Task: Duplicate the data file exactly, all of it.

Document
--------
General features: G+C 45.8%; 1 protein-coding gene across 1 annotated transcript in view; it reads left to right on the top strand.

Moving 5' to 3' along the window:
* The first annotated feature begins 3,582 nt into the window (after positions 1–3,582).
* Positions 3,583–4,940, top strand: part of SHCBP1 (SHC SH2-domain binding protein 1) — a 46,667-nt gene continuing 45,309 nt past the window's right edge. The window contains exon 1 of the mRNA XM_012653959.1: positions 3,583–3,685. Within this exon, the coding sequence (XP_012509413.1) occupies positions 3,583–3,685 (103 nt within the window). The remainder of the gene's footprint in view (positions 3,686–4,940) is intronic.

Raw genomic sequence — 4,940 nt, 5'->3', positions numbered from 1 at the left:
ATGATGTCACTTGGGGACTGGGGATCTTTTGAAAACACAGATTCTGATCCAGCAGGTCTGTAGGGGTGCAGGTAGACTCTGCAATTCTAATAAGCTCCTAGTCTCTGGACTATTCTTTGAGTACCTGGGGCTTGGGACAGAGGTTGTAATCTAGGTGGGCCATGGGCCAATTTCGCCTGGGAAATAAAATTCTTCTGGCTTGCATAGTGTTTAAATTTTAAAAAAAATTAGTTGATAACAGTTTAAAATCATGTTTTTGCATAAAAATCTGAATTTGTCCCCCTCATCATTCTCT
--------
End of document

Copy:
General features: G+C 45.8%; 1 protein-coding gene across 1 annotated transcript in view; it reads left to right on the top strand.

Moving 5' to 3' along the window:
* The first annotated feature begins 3,582 nt into the window (after positions 1–3,582).
* Positions 3,583–4,940, top strand: part of SHCBP1 (SHC SH2-domain binding protein 1) — a 46,667-nt gene continuing 45,309 nt past the window's right edge. The window contains exon 1 of the mRNA XM_012653959.1: positions 3,583–3,685. Within this exon, the coding sequence (XP_012509413.1) occupies positions 3,583–3,685 (103 nt within the window). The remainder of the gene's footprint in view (positions 3,686–4,940) is intronic.

Raw genomic sequence — 4,940 nt, 5'->3', positions numbered from 1 at the left:
ATGATGTCACTTGGGGACTGGGGATCTTTTGAAAACACAGATTCTGATCCAGCAGGTCTGTAGGGGTGCAGGTAGACTCTGCAATTCTAATAAGCTCCTAGTCTCTGGACTATTCTTTGAGTACCTGGGGCTTGGGACAGAGGTTGTAATCTAGGTGGGCCATGGGCCAATTTCGCCTGGGAAATAAAATTCTTCTGGCTTGCATAGTGTTTAAATTTTAAAAAAAATTAGTTGATAACAGTTTAAAATCATGTTTTTGCATAAAAATCTGAATTTGTCCCCCTCATCATTCTCT